But before I do any more analysis, let me devote an entire post to complaining about one particular puzzle. Shortly after arriving in Prague, Lara finds herself in a room in a rich person’s house, and refuses to leave until she’s found a secret passage. The walls are lined with paintings and bookshelves, and the floor has a large circular mosaic showing four landscapes, ringed by twelve roman numerals. A little platforming lets you access a mechanism: the camera shifts to show the cover on a grandfather clock opening up, then focuses on the numbers around the mosaic.

“Aha!” think I. “The hands of the clock are now accessible, and it’s hinting that the numbers on the floor are a clue to their required setting!” And so I spend some time fiddling with the clock, and staring at the landscapes, and consulting Von Croy’s journal (which has provided useful information about mechanical puzzles in the past). But there is no solution to be found. Eventually I hit the walkthrough again, and find out the clue I missed was that when the clock opened and the camera shifted over to the mosaic, it was specifically focusing on the number III. The answer was to set the hands to 3 o’clock.

Now, the main irritating thing about this is that it’s making forward progress contingent on information that, if you fail to catch it the first time, you have no way of accessing again, short of reloading an older save. If you walked into the room and someone handed you the controller after the clock was already open, you’d have no way of solving the puzzle other than brute force. But even ignoring that, it bothers me because it’s a blurring of levels. The player has been given information that Lara Croft does not have, but which Lara Croft then acts on. I suppose there’s always been an element of that, whenever Lara pulls a lever and the player is shown a door opening that’s out of Lara’s view, but somehow this feels more egregious. Maybe because it’s more purely an information puzzle. Showing the door that opened is a convenience to the player that doesn’t affect the story of Lara’s adventures in any significant way, but how does Lara explain how she solved the clock puzzle to anyone else?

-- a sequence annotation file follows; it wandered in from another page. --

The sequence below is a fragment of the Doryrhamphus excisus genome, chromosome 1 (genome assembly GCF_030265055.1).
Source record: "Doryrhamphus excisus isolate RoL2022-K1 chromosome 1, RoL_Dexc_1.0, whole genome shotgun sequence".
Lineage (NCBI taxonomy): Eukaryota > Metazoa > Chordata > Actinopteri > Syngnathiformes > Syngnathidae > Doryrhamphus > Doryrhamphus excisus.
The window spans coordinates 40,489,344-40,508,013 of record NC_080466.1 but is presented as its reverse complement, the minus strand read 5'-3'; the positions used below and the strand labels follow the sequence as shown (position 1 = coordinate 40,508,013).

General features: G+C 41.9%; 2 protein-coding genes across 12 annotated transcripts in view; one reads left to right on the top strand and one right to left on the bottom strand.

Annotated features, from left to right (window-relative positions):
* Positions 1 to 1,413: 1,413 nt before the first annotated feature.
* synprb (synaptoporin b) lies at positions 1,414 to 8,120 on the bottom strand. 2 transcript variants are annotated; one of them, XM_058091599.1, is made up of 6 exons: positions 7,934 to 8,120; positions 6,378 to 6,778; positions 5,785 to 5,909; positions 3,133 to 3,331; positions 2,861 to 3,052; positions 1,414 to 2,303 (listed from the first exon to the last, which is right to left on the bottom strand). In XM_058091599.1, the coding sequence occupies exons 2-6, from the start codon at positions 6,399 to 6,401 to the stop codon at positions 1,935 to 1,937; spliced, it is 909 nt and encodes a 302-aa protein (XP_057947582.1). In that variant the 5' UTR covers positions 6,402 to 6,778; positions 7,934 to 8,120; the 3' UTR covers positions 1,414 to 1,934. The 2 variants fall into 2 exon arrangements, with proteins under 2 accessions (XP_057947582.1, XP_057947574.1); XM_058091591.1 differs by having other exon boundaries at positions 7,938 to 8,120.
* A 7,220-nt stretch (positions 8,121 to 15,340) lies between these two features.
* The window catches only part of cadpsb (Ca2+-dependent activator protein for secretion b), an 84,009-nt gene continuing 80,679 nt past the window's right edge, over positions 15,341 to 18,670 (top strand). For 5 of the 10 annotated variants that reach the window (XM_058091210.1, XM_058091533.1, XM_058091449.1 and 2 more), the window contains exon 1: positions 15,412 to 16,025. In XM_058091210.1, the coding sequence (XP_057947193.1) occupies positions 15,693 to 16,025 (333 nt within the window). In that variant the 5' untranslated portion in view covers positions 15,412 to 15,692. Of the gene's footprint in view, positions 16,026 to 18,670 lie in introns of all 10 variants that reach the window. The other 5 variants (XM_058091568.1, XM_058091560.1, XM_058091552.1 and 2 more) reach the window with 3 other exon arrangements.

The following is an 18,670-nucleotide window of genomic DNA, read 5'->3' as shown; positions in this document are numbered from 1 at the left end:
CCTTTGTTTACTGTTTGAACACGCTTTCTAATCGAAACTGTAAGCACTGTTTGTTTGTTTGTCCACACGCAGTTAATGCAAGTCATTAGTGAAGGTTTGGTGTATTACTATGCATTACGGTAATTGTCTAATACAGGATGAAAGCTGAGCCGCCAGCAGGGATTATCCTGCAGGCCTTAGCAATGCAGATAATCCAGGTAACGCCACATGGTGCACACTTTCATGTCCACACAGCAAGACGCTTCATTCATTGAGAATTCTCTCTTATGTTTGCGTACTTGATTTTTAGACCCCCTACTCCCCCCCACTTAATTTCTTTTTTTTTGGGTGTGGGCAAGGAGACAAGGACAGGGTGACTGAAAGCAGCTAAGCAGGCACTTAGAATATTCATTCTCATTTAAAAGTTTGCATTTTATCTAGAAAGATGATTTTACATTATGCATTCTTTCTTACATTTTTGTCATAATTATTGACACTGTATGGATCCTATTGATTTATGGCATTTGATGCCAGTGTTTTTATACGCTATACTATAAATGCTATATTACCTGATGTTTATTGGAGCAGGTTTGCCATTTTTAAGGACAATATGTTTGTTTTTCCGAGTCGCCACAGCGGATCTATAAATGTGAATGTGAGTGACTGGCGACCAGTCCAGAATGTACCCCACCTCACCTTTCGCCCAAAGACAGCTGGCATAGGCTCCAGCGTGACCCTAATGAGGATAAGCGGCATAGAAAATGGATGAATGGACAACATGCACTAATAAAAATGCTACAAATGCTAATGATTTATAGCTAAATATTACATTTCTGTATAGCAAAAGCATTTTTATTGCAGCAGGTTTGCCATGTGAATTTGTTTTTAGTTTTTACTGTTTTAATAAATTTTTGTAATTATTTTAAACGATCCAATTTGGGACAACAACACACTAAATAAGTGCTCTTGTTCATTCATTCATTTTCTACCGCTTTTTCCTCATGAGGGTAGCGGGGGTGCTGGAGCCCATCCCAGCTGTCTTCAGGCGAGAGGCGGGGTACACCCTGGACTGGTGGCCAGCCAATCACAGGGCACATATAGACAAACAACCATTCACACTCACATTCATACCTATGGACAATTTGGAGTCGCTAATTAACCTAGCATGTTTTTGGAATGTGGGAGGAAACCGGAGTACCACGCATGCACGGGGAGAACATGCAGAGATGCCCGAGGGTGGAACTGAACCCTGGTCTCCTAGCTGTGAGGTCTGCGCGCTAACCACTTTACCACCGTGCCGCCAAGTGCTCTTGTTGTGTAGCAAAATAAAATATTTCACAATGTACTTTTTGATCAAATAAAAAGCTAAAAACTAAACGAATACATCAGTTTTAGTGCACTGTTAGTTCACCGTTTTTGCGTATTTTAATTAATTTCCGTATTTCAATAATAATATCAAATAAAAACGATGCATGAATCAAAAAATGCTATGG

Tangentially, I wound up going back to that clock often enough to notice something strange about the UI. The clock face is presented as an overlay, right? The game has done similar overlays for the occasional keypad and other devices — I think is a new thing for the series. Well, at one point, I approached the clock from a weird angle, with the result that the cover was poking through the overlay. So these special UI overlays aren’t separate layers, the way you’d do it in most game engines. They’re in-world, and viewed through the same camera as everything else. When Lara fiddles with the clock, a physical giant clock face materializes behind her. I wonder if she knows?

TR6: Leaving the Louvre